We know that athletes eating up to 3.3 grams of protein per kg of bodyweight each day for over a year have no negative effects and only positive ones. Lean mass increased, fat mass decreased. Kidney and liver function were fine. Blood lipids were good. Now, you could say that “a year of high protein dieting isn’t enough to show all the negative effects,” but you’d be pontificating about the future again. About unrealized potentialities. “Just you wait!”
There are caveats, of course.
Higher protein should always be paired with physical activity. Throughout human history, you couldn’t get protein without working for it. Meat and physical exertion have always been linked. You expend energy, engage your muscle fibers, obtain meat, eat the meat, activate muscle protein synthesis. It’s the same cycle. Only today, you can divest from that relationship. You can step out of the cycle. You can have a delivery guy drop off a crate of frozen steaks. You can stumble into the kitchen and whisk 40 grams of whey isolate into your water. It takes no physical effort, and that’s going to have ramifications.
One potential ramification of inadequate strength training is the buildup of ammonia, a toxic metabolite of protein digestion that we normally clear by converting to urea and expelling through the urine. If we “overload” the system, the ammonia may linger and cause health issues like brain fog. Resistance training has been shown to reduce serum ammonia in rats. They tied weights to their tails and had them climb ladders—the rat equivalent of lifting weights—and found that it reduced serum ammonia. If this holds true in people, then resistance training increases your protein “ceiling” by improving ammonia clearance and urea metabolism.
So make sure you’re lifting heavy things and moving around frequently—these activities increase your “protein ceiling.”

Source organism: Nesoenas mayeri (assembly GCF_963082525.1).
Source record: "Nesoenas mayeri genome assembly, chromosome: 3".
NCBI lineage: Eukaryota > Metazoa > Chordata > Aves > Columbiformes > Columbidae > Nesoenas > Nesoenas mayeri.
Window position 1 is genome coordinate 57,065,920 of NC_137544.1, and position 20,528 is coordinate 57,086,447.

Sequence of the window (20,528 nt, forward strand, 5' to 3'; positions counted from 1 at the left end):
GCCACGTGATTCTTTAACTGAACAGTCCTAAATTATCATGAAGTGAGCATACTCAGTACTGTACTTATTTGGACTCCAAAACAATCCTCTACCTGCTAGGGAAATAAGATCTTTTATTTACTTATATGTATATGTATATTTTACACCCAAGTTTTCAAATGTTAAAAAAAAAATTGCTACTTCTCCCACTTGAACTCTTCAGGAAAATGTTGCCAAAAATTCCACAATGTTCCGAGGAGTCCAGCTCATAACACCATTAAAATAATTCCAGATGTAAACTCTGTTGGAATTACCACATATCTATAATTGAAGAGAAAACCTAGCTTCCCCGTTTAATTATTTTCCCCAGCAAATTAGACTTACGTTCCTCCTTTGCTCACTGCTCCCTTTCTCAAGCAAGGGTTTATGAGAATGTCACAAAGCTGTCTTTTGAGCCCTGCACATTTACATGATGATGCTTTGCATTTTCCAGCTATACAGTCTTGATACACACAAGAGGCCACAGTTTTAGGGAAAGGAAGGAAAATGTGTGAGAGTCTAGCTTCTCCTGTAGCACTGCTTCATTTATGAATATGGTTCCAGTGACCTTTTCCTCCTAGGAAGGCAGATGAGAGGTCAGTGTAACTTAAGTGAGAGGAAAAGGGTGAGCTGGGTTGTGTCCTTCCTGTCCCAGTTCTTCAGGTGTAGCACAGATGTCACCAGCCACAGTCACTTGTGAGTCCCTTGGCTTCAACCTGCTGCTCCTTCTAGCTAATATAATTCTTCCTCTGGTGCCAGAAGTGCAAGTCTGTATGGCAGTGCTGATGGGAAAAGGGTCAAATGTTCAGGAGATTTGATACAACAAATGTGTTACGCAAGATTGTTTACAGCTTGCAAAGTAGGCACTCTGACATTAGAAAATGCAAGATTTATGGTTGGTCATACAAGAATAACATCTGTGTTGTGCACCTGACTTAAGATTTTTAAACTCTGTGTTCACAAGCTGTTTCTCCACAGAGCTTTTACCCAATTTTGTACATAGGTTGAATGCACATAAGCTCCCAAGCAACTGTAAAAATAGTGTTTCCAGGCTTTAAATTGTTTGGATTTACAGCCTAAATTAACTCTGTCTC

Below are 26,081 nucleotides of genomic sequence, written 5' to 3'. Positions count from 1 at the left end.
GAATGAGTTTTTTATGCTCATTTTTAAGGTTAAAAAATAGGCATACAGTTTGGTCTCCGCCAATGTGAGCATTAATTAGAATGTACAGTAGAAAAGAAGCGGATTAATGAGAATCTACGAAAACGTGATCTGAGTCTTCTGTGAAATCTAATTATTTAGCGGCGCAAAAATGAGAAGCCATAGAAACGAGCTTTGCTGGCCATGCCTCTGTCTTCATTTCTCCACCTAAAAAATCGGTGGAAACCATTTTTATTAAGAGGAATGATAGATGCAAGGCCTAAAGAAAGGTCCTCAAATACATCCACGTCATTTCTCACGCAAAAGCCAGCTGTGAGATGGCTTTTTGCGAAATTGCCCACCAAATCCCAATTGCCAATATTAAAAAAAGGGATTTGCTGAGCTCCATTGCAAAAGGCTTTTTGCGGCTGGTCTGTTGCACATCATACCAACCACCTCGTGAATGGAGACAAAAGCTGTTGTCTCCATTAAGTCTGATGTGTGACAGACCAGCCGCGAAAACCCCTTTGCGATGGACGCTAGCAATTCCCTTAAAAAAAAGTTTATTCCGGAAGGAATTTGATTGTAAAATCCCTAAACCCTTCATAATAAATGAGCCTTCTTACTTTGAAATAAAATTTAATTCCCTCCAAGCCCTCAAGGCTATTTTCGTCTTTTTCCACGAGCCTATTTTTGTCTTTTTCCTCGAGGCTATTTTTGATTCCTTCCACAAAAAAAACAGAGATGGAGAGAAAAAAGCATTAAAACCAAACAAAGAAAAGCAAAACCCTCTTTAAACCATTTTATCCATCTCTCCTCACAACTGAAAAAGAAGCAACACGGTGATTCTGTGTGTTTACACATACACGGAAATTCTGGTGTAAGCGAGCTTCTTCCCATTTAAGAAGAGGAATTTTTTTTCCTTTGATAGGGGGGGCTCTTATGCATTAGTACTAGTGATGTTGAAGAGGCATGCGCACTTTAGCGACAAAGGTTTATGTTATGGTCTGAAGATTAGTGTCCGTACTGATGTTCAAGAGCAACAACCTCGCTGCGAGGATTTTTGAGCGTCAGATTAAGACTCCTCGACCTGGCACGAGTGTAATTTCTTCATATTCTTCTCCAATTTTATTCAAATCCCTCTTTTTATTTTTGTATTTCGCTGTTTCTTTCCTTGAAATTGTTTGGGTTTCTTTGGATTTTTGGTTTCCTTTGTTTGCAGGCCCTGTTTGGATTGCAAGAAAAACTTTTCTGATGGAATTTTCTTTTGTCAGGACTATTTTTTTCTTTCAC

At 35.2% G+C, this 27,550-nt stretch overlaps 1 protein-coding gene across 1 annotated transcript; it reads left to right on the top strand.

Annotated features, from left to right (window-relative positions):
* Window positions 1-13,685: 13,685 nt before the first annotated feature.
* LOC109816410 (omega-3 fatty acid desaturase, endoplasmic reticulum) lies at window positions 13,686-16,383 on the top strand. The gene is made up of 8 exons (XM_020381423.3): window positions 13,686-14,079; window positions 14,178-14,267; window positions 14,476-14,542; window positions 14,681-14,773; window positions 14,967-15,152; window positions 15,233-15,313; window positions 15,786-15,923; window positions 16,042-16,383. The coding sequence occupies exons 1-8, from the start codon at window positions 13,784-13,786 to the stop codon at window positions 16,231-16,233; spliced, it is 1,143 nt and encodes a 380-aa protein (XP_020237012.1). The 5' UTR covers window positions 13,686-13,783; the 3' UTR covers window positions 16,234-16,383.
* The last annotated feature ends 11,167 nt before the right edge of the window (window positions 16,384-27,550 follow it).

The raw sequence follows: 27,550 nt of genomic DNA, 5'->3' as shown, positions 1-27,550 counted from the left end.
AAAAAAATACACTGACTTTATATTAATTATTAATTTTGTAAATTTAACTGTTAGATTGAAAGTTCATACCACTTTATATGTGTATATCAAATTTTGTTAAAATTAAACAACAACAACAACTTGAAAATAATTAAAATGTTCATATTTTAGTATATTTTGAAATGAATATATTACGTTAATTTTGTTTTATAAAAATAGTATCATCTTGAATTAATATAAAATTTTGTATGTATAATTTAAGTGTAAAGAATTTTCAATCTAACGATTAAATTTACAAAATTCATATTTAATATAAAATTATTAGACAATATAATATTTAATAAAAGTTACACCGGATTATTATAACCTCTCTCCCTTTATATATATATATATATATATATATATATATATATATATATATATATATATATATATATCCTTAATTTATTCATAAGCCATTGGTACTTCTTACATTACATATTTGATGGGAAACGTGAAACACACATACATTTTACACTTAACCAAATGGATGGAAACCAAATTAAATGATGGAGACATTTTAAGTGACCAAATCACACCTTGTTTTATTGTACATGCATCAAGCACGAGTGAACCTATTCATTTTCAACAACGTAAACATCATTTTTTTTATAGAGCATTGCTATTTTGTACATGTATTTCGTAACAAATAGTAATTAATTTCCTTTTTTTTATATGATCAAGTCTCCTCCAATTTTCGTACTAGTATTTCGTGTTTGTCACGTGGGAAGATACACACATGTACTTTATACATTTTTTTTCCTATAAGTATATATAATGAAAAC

Another factor that increases your protein ceiling is dieting. The more calories you cut, the more likely your body is to start catabolizing muscle tissue. Eating a high-protein diet can mitigate this effect and stave off muscle loss.
And then there’s bed rest and injuries: both increase the amount of protein you should be eating. If you’re on bed rest or recovering from an injury or illness and can’t exactly make it to the gym, you should still eat extra protein to stave off lean mass attrition and improve healing. The binding principle is “protein ceiling.” Anything you can do to increase that protein ceiling and increase your “need” for protein, whether it’s physical activity or calorie restriction or injuries that require more healing, will make higher protein intakes safer and more effective.
Provided you get adequate physical activity, eat a nutrient-dense diet, and have good kidney health, there’s no reason not to try eating more protein if it appeals to you. The results may pleasantly surprise you—especially if you’re trying to lose weight and retain (or gain) lean mass.